Last night marked the end of the first NHL season since the strike/lockout of 2004-2005. The Stanley Cup playoffs — arguably the most exciting tournament in sports — begin Friday night, but will anybody be watching, other than Don Cherry and Barry Melrose?
While attendance was up in 75% of NHL arenas this season, the sport continues to struggle to attract new fans. The league has slipped to No. 5 in popularity for many, behind the NFL, NBA, MLB and NASCAR.
The Good Old Days
Back in the days when the NHL was on national TV two or three nights a week, it was easy to get into the game. There were always great players and great teams to keep us interested. The rivalry between the Bruins and Canadiens in the ’70s was as intense as the Red Sox-Yankees rivalry is now. Wayne Gretzky and the great Edmonton teams of the ’80s were amazing to watch, and Mario Lemieux’s dominance and Mark Messier’s resurrection of the New York Rangers kept us going through the ’90s.
There are a host of young players today who should be garnering our accolades, but because of a lack of exposure and poor marketing by the league, these would-be household names are after-thoughts in the sports world. We all know Jaromir Jagr, Joe Sakic and Teemu Selanne, but how many of us know Eric Staal (100 points), Ilya Kovalchuk (52 goals) and Brian Gionta (46 goals)?
Some amazing accomplishments were achieved this season, including the Detroit Red Wings’ astounding 124 points (fifth-best total in league history), rookies Sidney Crosby of the Penguins and Alexander Ovechkin of the Capitals both topping the 100-point mark, and Jonathan Cheechoo becoming the first Native American (called First Nations people in his native Canada) to win the goal-scoring title with 56.
There’s one group of fans that is interested in just about every game in every sport — the gamblers. Hockey traditionally has been a great sport to bet on, especially early in the season. The oddsmakers often have a hard time handicapping the sport that they are not that familiar with, leaving gamblers plenty of opportunity for easy money. With that in mind, here is how the first round of the NHL playoffs shapes up in this gambler’s mind:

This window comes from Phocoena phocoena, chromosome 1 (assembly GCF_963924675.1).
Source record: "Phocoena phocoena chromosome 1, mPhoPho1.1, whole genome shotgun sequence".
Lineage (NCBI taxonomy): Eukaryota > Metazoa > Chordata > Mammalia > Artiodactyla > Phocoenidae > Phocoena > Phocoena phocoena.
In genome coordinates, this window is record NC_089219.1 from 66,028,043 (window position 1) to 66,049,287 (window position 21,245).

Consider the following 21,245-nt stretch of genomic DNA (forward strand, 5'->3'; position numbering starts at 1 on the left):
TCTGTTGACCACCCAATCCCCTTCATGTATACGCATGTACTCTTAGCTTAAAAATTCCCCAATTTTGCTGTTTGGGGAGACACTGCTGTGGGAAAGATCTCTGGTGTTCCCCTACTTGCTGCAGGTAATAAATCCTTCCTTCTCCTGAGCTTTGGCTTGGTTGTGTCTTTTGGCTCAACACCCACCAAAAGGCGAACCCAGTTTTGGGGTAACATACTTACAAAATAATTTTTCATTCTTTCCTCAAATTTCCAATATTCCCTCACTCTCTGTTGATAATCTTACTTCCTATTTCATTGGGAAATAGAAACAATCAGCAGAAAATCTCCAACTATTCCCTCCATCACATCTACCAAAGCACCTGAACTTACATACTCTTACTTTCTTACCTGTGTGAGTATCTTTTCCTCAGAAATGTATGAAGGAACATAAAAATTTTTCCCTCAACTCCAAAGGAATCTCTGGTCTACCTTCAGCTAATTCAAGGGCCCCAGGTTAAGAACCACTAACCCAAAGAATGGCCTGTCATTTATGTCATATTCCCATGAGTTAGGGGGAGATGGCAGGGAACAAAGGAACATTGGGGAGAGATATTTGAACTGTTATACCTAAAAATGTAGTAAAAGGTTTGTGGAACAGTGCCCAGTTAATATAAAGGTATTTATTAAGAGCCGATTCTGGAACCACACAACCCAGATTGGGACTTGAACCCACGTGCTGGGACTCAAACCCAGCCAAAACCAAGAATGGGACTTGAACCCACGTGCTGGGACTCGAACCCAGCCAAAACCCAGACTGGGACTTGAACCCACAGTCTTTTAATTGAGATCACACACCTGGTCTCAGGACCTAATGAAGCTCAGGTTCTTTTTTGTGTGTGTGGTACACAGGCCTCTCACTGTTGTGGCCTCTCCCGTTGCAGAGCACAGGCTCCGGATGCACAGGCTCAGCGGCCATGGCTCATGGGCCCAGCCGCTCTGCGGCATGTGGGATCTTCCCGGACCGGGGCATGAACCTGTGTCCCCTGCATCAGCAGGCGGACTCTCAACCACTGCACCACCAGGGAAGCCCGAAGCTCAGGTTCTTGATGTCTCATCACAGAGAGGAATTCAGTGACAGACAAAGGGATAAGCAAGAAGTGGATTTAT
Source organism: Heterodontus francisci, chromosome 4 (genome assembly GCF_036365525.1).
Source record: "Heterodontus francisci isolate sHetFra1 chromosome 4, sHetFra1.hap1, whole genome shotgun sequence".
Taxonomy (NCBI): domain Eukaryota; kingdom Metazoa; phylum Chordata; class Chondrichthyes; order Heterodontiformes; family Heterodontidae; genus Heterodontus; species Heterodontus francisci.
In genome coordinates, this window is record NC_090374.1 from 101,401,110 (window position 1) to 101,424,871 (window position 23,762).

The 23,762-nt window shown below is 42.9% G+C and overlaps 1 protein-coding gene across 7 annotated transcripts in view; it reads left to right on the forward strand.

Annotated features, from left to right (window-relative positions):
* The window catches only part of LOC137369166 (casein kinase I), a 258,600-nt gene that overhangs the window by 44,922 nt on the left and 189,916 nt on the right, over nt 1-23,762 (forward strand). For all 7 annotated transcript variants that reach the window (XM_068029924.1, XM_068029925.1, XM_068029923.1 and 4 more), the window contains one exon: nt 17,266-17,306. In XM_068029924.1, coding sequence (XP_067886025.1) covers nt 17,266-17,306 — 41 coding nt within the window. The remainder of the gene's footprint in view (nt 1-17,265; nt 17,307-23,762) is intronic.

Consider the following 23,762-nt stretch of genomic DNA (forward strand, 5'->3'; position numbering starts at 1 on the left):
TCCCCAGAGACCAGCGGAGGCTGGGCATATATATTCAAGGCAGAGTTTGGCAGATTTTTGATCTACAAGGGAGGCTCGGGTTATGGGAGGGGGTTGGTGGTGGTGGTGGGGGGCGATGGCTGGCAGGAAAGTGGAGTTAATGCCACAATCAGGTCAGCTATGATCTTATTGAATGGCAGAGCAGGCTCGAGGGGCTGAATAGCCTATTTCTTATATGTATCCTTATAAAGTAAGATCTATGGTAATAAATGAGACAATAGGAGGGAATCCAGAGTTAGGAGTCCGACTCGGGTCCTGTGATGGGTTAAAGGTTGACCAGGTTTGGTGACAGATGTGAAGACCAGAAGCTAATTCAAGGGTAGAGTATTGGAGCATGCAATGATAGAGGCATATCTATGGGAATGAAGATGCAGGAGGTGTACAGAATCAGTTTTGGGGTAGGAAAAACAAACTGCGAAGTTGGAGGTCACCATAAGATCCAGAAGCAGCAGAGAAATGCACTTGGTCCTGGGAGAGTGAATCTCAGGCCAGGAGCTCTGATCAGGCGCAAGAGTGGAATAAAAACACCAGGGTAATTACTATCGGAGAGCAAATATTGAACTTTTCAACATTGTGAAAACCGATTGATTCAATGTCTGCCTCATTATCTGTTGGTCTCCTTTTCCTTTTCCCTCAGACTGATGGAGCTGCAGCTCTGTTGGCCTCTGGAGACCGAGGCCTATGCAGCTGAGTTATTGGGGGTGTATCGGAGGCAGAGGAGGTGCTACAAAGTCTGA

Detroit and Dallas are in familiar positions atop the Western Conference standings. The Red Wings, who became the first team in 10 years to go through an entire season without being shutout, should score early and often as they dismantle the Edmonton Oilers in the first round. Detroit wins in a sweep.
Colorado is always a tough out, but the Avalanche dropped 3 straight and 4 of their last 5 to end the season. The Stars’ stingy defense will be the difference in a low-scoring series. Dallas wins 4 games to 1.
Calgary with probable Vezina Trophy winner Miikka Kiprusoff in net should have no problem eliminating Anaheim in 6 games.
The other first-round Western Conference matchup may be the best of all. Nashville finished the season winning 6 straight, including the season finale vs. Detroit, and posted the league’s best home record at 32-8-1. San Jose features Hart Trophy candidate and the league’s leading scorer Joe Thornton, along with the aforementioned Cheechoo. Look for a high-scoring, entertaining series with the Sharks winning a seventh game in Nashville.
Champs Still Alive
Over in the Eastern Conference, the defending Stanley Cup champion Tampa Bay Lightning staved off late charges from Toronto and Atlanta to grab the eighth spot. The champs face multiple-time first-round loser Ottawa to begin their defense of the title, and the Senators are ripe for an upset again. Ottawa limped into the playoffs, finishing 2-4-2 in its last 8 games. The loss of Dominik Hasek hasn’t helped, either. Tampa wins 4 games to 2.
Carolina, despite being shutout in its last game and dropping to the No. 2 seed, should be tough to beat. Montreal’s rookie goalie Cristobal Huet came out of nowhere to post an impressive 2.14 GAA and a league-leading .930 save percentage. He will have a tough task in trying to slow down the Hurricanes’ high-scoring offense. Carolina advances in 7.
The Rangers-Devils should be a fun one for the New York fans. New Jersey is the hottest team in the league. The Devils scored 3 goals in the third period to complete a 4-3 comeback last night against the Canadiens for their 11th straight victory. The win clinched the Atlantic Division for New Jersey, which trailed Philadelphia by 19 points on Jan. 6. With momentum and experience on their side, the Devils will hold down Jagr and eliminate New York in 5 games.
The last first-round series features the upstart Buffalo Sabres vs. the Philadelphia Flyers, who have to be disappointed that they did not hold on to win the division. The key to this series will be the health of Flyers star center Peter Forsberg. If he can make it through the entire series, Philly has a chance, but Buffalo’s hard-hitting defense won’t make it easy for him. Buffalo wins in 7.
Whatever the outcome, I’m looking forward to watching some great playoff hockey. Nothing matches the intensity of sudden death overtime or the elation and pain of a seventh game.